Where is President Obama as Egypt's Coptic Christians Die and Churches Burn?
Last week, hundreds of Coptic Christians in Egypt stood up to a mob of 20 thousand Muslims. They risked their lives to protect their church, their religious freedom and each other. As Copts continue to suffer and die and their churches and property are destroyed, Christians have begun to notice President Obama's silence.
It is believed this Christian Church in Pakistan was torched by Muslims as a result of the video President Obama said caused the attack on the American embassy in Benghazi, Libya
On May17, over 20 thousand Muslims attacked the church of St. Mary in Alexandria. They set fire to the entrance of the building and shattered the windows. In response to the attack, hundreds of courageous Copts formed a human wall around the perimeter of the church, effectively using their bodies as shields against the huge mob. Some Islamists were armed with guns and knives. They shot at the Copts, causing some serious injuries.
The attack on the church apparently began because of a dispute between two neighbors. According to one report, Basem Ramzy Michael, a Coptic Christian, behaved inappropriately towards the sister of a Muslim man, Alloshy Hamada. Another report stated that Basem leaned over his "balcony to gaze at the flat of Alloshy's sister, who lives on the ground floor."
The Assyrian International News Agency (AINA) reported that a 36-year-old Coptic man, a father of three children, died during the attack. His name is Sedky Sherif. While witnesses said his body was covered with bruises and marks from bird shot, it is believed he may have died from a heart attack.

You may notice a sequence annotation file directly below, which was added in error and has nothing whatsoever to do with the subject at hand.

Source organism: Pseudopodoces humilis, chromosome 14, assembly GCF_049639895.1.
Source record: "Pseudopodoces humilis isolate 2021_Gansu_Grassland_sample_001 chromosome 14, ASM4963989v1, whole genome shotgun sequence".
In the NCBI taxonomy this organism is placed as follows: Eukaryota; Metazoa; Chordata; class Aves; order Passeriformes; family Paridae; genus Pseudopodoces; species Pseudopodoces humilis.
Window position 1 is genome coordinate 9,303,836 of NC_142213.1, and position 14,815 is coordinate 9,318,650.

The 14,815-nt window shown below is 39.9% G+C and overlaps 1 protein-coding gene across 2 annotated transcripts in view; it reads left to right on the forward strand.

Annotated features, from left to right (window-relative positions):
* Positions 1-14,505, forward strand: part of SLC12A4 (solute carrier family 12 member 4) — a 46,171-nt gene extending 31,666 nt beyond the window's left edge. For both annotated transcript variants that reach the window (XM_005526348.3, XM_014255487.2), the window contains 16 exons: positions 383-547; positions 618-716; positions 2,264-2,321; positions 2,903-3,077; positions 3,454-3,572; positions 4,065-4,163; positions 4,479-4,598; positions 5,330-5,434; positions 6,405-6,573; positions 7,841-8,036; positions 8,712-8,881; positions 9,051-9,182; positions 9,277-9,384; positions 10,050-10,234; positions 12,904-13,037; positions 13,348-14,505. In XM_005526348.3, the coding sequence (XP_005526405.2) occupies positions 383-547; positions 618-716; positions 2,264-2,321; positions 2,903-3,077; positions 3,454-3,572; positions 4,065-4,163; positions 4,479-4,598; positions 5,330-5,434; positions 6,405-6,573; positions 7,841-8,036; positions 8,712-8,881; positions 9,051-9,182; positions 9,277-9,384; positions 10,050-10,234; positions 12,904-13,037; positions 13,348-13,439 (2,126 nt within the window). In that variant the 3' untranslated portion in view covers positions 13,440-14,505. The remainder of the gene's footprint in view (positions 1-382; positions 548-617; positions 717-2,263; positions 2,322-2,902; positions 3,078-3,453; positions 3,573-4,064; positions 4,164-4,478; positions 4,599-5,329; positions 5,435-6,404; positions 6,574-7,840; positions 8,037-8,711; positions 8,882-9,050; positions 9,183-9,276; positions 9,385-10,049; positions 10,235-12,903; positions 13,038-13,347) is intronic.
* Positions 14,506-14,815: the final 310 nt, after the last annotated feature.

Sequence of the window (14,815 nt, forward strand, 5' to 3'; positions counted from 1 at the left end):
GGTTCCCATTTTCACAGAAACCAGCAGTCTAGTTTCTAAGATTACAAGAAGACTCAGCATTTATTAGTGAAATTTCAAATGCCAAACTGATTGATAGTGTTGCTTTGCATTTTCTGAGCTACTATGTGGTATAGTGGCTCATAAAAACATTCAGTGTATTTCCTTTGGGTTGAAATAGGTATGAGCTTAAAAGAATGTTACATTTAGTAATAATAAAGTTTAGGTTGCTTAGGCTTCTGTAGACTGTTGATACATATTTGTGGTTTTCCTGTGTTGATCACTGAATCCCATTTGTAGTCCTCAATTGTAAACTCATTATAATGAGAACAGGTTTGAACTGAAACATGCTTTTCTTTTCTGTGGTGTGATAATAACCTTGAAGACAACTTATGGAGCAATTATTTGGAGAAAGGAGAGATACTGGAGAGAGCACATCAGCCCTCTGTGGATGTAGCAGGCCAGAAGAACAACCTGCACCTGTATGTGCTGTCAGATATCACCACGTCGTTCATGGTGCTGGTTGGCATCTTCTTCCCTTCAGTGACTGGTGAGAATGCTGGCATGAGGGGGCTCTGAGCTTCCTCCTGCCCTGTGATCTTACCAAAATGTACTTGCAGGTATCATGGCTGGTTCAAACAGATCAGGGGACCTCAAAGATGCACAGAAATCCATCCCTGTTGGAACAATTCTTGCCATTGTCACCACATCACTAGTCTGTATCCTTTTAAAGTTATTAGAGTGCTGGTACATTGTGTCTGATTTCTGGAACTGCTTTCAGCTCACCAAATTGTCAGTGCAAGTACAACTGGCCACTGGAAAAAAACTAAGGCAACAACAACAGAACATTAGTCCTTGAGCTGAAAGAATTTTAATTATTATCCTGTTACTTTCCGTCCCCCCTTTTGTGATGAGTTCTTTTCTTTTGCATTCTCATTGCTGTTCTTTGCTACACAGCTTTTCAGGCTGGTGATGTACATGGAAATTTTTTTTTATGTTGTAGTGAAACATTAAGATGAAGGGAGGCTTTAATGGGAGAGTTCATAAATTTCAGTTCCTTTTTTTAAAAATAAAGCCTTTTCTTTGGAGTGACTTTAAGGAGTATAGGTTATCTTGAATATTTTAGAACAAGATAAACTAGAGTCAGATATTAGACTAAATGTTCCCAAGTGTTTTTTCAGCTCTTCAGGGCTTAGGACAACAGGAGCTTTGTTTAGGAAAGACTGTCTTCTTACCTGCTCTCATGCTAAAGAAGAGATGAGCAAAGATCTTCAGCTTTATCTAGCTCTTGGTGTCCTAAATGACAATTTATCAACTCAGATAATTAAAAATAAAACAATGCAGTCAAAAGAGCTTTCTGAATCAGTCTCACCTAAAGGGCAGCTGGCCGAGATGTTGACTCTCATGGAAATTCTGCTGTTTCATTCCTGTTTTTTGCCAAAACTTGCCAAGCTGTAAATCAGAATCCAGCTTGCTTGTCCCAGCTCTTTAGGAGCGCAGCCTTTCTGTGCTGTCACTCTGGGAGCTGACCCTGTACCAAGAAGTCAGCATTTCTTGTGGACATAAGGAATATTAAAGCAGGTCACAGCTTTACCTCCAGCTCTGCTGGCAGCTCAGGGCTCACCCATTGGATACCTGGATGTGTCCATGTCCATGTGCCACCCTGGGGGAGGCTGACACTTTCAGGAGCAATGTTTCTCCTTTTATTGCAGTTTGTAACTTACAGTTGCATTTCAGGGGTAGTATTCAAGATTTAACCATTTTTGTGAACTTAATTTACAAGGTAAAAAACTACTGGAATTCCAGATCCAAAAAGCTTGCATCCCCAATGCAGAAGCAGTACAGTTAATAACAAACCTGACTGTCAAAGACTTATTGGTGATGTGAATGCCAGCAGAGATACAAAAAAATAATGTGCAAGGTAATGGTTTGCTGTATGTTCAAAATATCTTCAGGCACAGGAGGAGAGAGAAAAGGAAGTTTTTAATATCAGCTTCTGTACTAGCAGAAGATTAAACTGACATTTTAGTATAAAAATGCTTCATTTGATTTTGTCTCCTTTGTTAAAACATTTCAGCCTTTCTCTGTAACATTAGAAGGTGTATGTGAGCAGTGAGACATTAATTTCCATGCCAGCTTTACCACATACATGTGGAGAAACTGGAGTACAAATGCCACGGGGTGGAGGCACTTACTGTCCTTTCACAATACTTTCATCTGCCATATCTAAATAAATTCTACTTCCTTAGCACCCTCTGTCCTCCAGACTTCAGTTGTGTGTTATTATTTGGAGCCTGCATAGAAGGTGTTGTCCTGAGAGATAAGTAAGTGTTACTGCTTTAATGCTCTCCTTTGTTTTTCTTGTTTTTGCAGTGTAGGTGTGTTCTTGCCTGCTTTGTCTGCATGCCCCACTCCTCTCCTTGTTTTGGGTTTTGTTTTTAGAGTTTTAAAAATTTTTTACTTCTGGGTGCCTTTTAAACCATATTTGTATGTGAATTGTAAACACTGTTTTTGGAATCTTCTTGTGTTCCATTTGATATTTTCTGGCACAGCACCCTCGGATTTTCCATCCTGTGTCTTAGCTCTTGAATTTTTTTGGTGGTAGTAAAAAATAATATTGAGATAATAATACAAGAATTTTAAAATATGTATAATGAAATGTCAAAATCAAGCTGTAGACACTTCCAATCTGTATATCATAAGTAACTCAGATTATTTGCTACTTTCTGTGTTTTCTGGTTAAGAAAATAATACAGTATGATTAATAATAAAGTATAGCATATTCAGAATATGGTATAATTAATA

A 19-year-old Coptic man, Mina Milad Saber, was severely injured in the attack and required brain surgery. AINA reported that the police shackled him to his bed after his surgery for fear he might escape, although he was still in a coma. They also reported that "most Christians who were injured during the attack either went privately for treatment or quietly left the hospital, 'as it will end by them being arrested too,' said Weesa Fawzy."
Another incident occurred on May 13 in the village of Menbal, north of the Minya province. This time, a Muslim mob attacked a church named Tadros el-Mashreki. They threw stones at the church, forced their way into it, trashed it, and assaulted one person. The mob then looted Christian shops, set cars on fire, and beat up Copts caught outside. The Coptic minority was also threatened with expulsion from the village.
This incident apparently began when a group of Coptic girls, who were going to church, ignored the advances from a group of young Muslims. According to the report, the Muslims waited for the Coptic girls to come out of church. Then they threw bags filled with urine at the girls. This provoked an argument between the girls' Coptic friends and the Muslims.
As a result of the escalating violence against the Coptic Christian community in Egypt, but prior to these two incidents, on April 18, American Copts gathered in Washington D.C. in front of the White House seeking justice for their fellow Copts. They wanted the United States government to do more to persuade the new Islamist government in Egypt to protect its Christian minority from attacks. One demonstrator shouted, "We need justice! Obama, Obama, where are you?"
Of course, the answer to this question seems to be clear. By all accounts, President Obama and his administration have positioned themselves in the same camp as President Morsi of Egypt and the Muslim Brotherhood.
President Obama denounces violent attacks against the oppressed Christian minority in Egypt and throughout the Muslim world, but he chokes on the word "terrorism" when Muslim's commit acts of terror. Yet, he had no problem this past Monday telling the new leader of Myanmar, Thein Sein, that the predominately Buddhist nation needs to end its violence against its Muslim minority.
It is right that President Obama, and all of us, should be concerned about the ongoing violence in Myanmar and the tragic displacement of its Muslim minority; however, this concern should go both ways, and it apparently does not for President Obama. Take the attacks on the U. S. embassies in Egypt and Libya on September 11, 2012, which are currently under investigation, although the attack in Benghazi, Libya is the main focus.